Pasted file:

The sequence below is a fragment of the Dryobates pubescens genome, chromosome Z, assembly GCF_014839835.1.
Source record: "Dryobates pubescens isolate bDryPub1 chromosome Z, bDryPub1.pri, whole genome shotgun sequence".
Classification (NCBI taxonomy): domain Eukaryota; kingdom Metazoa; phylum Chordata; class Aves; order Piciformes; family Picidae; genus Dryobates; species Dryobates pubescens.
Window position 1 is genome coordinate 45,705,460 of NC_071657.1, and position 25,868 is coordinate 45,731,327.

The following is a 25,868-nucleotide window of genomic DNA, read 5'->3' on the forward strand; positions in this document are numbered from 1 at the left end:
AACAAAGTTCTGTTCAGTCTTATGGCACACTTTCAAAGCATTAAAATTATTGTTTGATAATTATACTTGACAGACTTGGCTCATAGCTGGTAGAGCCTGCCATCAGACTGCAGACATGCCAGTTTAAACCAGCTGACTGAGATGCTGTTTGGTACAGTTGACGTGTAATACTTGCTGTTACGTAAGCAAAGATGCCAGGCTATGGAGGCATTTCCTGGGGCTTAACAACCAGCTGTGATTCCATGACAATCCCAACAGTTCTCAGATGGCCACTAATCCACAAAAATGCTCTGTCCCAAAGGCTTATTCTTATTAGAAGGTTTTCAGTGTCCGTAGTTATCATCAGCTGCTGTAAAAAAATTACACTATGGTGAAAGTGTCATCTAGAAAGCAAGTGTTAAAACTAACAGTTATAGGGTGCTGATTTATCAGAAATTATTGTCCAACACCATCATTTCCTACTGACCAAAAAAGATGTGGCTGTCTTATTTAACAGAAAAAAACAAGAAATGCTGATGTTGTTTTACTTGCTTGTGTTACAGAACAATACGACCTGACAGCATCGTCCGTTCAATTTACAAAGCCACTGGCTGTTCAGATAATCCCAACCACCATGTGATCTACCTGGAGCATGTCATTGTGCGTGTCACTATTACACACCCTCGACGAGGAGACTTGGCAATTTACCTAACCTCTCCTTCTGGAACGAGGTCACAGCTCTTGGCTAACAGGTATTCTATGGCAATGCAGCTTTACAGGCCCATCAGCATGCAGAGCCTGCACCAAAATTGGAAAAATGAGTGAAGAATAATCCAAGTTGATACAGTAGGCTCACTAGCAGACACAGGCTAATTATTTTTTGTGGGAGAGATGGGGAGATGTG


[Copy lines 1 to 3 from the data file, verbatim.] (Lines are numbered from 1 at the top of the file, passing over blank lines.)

The sequence below is a fragment of the Dryobates pubescens genome, chromosome Z, assembly GCF_014839835.1.
Source record: "Dryobates pubescens isolate bDryPub1 chromosome Z, bDryPub1.pri, whole genome shotgun sequence".
Classification (NCBI taxonomy): domain Eukaryota; kingdom Metazoa; phylum Chordata; class Aves; order Piciformes; family Picidae; genus Dryobates; species Dryobates pubescens.